Not that he followed his own advice necessarily. Let’s move on to a favourite rhyme from Alice, Old Father William. This has a word that even most English kids nowadays would be unfamiliar with, ‘suet’, and I was curious to see how Zhao coped with it: 

“You are old,” said the youth, “and your jaws are too weak 

For anything tougher than suet;

Yet you finished the goose, with the bones and the beak— 

Pray, how did you manage to do it?”  





Which means, in my approximate translation: 

Master William, you’re so weak,

You should only drink gruel;

But you guzzle chicken, bones and all,

Doesn’t that give you bellyache? 

Hah! So very Chinese! I can just imagine my favourite Chinese landlady earnestly warning against bones, and pressing bowls of gruel on me. Alas, suet (solid beef fat) does not make an appearance in Zhao’s translation. 

There are other instances where Zhao swaps some Victorian food or drink for something that would be more familiar to his readers. When we read, ‘Maybe it’s always pepper that makes people hot-tempered,’ she went on, very much pleased at having found out a new kind of rule, ‘and vinegar that makes them sour—and camomile that makes them bitter…’ we find sour plum juice (酸梅) instead of vinegar and huang lian (Coptis Chinensis, a bitter medicinal herb) replacing camomile. 

Alice in Chinese is, as one would expect, full of verbal acrobatics and the modern-day translator can only sigh in admiration and wonder how much head-scratching they caused Zhao Yuanren. These are some of my favourite jokes:

The Gryphon, an intentionally obscure mythical beast, gets a Chinese name which is partly a transcription of ‘gryph’… ‘gu-lai’ (nonsense syllables meaning, literally, bone-edict) and part translation: ‘phon’ becomes ‘feng’, meaning phoenix. So a gryphon is a ‘gu-lai-feng’  

And the Mad Hatter, extemporising on ‘Twinkle, twinkle little star’, recites to a bemused Alice, ‘Twinkle, twinkle, little bat! How I wonder what you’re at!’ Zhao abandons the meaning of ‘twinkle’, presumably because Chinese children would not know the original nursery rhyme, and transcribes ‘twinkle’ as ‘ting-ger’. He then recreates the lines, managing to make them rhyme and scan as well as mean almost the same as the English:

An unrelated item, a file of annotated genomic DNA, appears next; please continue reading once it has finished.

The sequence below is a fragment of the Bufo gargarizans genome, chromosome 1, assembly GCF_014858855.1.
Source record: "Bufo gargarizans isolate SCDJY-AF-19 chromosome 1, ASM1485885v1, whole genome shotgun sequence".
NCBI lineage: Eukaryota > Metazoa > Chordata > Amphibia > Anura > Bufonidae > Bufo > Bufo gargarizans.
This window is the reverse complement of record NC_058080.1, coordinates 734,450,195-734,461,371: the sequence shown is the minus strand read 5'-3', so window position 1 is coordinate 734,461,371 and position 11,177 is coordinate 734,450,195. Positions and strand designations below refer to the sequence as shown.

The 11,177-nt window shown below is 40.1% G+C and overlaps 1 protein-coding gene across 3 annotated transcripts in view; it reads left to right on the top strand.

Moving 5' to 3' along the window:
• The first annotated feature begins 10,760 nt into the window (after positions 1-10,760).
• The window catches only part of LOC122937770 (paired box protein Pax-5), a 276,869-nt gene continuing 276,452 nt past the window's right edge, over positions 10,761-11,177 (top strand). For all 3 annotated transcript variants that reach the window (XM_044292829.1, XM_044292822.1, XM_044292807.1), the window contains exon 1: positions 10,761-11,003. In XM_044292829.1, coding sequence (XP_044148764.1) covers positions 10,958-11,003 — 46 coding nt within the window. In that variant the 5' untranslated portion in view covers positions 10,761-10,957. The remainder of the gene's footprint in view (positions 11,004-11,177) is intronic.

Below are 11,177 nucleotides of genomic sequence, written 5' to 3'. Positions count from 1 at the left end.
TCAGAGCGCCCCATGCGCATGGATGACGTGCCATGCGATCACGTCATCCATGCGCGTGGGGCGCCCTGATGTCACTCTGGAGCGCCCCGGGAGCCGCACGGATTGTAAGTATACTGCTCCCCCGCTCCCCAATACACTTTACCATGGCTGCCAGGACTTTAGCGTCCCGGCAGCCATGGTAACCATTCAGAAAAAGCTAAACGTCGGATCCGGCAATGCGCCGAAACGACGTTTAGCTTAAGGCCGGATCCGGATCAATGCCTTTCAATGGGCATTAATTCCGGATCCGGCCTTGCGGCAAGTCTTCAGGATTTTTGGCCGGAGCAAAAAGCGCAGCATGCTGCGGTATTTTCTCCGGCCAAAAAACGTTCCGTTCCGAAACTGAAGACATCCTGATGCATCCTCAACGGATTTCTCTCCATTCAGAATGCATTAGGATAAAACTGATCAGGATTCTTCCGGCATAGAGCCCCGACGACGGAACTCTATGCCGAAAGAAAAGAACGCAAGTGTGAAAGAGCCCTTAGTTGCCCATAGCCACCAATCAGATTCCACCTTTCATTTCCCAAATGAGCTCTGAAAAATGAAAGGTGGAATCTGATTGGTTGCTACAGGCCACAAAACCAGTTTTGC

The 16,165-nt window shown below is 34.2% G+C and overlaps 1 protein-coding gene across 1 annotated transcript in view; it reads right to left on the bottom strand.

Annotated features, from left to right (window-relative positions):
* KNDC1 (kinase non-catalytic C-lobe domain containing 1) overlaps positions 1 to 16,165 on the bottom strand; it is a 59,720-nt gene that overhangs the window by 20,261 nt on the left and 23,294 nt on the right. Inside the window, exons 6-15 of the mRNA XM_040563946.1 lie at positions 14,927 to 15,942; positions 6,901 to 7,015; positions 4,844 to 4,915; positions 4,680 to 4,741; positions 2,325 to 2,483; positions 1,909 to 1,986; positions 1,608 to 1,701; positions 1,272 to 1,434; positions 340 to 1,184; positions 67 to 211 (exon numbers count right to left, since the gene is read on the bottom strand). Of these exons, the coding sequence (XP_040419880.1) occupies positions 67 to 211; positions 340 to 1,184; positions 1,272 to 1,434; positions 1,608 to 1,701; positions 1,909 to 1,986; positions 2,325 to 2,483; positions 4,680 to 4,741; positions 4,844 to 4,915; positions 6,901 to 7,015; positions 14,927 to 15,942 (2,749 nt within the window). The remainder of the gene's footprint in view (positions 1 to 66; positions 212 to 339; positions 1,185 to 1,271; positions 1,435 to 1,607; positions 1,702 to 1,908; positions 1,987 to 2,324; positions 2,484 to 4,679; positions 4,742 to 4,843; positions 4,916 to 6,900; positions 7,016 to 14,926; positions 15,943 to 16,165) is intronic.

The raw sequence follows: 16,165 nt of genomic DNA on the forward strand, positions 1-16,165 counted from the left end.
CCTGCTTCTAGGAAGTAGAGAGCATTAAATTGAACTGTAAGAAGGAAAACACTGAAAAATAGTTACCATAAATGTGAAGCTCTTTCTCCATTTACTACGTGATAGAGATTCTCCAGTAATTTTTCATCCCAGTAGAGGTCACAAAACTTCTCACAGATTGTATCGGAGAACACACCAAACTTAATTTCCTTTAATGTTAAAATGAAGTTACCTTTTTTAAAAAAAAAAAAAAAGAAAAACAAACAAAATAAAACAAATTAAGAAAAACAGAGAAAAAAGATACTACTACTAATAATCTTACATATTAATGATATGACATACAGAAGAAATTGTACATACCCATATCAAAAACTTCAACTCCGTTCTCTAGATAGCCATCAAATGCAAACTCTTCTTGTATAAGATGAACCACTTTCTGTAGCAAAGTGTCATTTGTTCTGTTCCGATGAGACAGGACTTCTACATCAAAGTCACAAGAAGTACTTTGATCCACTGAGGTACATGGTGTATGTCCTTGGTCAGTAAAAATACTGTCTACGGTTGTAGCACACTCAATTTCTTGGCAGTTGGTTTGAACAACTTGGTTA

汀格儿,汀格儿,小蝙蝠! 好好儿说来你何所欲!

Tīng gé er, tīng gé er, xiǎo biānfú! Hǎohǎo er shuō lái nǐ hé suǒ yù! 

Key: xiao bianfu = little bat; Hǎohǎo er shuō lái = tell me properly; nǐ hé suǒ yù = what you want




1) from left: Hutong life: Yang Buwei (Zhao's wife), Bertrand Russell, Zhao Yuanren, unknown, Dora Black (Russell), in Beijing

2) Russell and Zhao (and unknown man) in Beijing



For anyone wanting to know more about Alice in Wonderland in Chinese and its first translator, here are some links to explore:

Zhao Yuanren’s Wikipedia entry:

 Zhao Yuanren’s Child-oriented Translation’, an essay by Zhang Qun-xing, Foreign Languages School, Beijing Information Science & Technology University:

For an examination of Zhao’s translation of Jabberwocky and his invented characters, see this thread on Twitter:

For an account of Zhao Yuanren, his wife Yang Buwei, Bertrand Russell and Dora Black (later Russell) in China: Both Yang Buwei and Dora Black were remarkable women: Yang was a feminist and doctor and Dora Black (Russell) was a writer and campaigner for women’s rights and education.